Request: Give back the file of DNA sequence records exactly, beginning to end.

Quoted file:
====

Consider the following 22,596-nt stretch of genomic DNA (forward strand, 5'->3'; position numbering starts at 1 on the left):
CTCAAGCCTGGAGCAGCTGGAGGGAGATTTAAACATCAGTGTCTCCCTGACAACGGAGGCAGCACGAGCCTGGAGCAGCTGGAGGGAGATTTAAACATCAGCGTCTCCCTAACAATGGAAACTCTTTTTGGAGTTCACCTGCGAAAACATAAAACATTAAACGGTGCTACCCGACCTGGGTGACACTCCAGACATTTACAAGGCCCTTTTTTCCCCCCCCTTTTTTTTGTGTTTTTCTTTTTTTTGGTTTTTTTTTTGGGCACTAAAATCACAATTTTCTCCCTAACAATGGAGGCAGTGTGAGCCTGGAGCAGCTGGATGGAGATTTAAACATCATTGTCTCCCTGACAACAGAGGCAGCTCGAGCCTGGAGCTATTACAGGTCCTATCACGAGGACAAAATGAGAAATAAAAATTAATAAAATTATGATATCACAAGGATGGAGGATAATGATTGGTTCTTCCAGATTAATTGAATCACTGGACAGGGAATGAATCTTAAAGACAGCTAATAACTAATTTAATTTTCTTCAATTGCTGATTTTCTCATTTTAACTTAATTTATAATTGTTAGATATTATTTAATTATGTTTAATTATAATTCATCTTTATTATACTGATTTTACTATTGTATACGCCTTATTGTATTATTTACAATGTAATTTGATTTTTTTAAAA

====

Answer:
Consider the following 22,596-nt stretch of genomic DNA (forward strand, 5'->3'; position numbering starts at 1 on the left):
CTCAAGCCTGGAGCAGCTGGAGGGAGATTTAAACATCAGTGTCTCCCTGACAACGGAGGCAGCACGAGCCTGGAGCAGCTGGAGGGAGATTTAAACATCAGCGTCTCCCTAACAATGGAAACTCTTTTTGGAGTTCACCTGCGAAAACATAAAACATTAAACGGTGCTACCCGACCTGGGTGACACTCCAGACATTTACAAGGCCCTTTTTTCCCCCCCCTTTTTTTTGTGTTTTTCTTTTTTTTGGTTTTTTTTTTGGGCACTAAAATCACAATTTTCTCCCTAACAATGGAGGCAGTGTGAGCCTGGAGCAGCTGGATGGAGATTTAAACATCATTGTCTCCCTGACAACAGAGGCAGCTCGAGCCTGGAGCTATTACAGGTCCTATCACGAGGACAAAATGAGAAATAAAAATTAATAAAATTATGATATCACAAGGATGGAGGATAATGATTGGTTCTTCCAGATTAATTGAATCACTGGACAGGGAATGAATCTTAAAGACAGCTAATAACTAATTTAATTTTCTTCAATTGCTGATTTTCTCATTTTAACTTAATTTATAATTGTTAGATATTATTTAATTATGTTTAATTATAATTCATCTTTATTATACTGATTTTACTATTGTATACGCCTTATTGTATTATTTACAATGTAATTTGATTTTTTTAAAA